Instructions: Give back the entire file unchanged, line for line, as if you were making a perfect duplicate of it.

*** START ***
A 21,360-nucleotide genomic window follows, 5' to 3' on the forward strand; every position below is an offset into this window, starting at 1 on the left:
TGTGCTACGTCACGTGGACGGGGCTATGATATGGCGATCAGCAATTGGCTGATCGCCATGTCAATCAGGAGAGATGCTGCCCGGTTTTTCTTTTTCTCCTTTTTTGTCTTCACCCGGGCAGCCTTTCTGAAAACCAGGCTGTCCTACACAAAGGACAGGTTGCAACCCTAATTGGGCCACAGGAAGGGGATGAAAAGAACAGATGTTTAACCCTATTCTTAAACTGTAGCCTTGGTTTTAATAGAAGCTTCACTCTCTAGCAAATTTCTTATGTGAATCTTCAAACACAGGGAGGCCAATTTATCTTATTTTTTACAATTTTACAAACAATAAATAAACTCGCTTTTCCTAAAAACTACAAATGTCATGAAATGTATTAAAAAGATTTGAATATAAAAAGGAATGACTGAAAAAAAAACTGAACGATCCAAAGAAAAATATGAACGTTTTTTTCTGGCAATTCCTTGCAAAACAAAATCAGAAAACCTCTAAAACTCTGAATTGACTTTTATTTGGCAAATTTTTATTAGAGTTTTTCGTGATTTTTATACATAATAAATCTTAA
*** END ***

A 21,360-nucleotide genomic window follows, 5' to 3' on the forward strand; every position below is an offset into this window, starting at 1 on the left:
TGTGCTACGTCACGTGGACGGGGCTATGATATGGCGATCAGCAATTGGCTGATCGCCATGTCAATCAGGAGAGATGCTGCCCGGTTTTTCTTTTTCTCCTTTTTTGTCTTCACCCGGGCAGCCTTTCTGAAAACCAGGCTGTCCTACACAAAGGACAGGTTGCAACCCTAATTGGGCCACAGGAAGGGGATGAAAAGAACAGATGTTTAACCCTATTCTTAAACTGTAGCCTTGGTTTTAATAGAAGCTTCACTCTCTAGCAAATTTCTTATGTGAATCTTCAAACACAGGGAGGCCAATTTATCTTATTTTTTACAATTTTACAAACAATAAATAAACTCGCTTTTCCTAAAAACTACAAATGTCATGAAATGTATTAAAAAGATTTGAATATAAAAAGGAATGACTGAAAAAAAAACTGAACGATCCAAAGAAAAATATGAACGTTTTTTTCTGGCAATTCCTTGCAAAACAAAATCAGAAAACCTCTAAAACTCTGAATTGACTTTTATTTGGCAAATTTTTATTAGAGTTTTTCGTGATTTTTATACATAATAAATCTTAA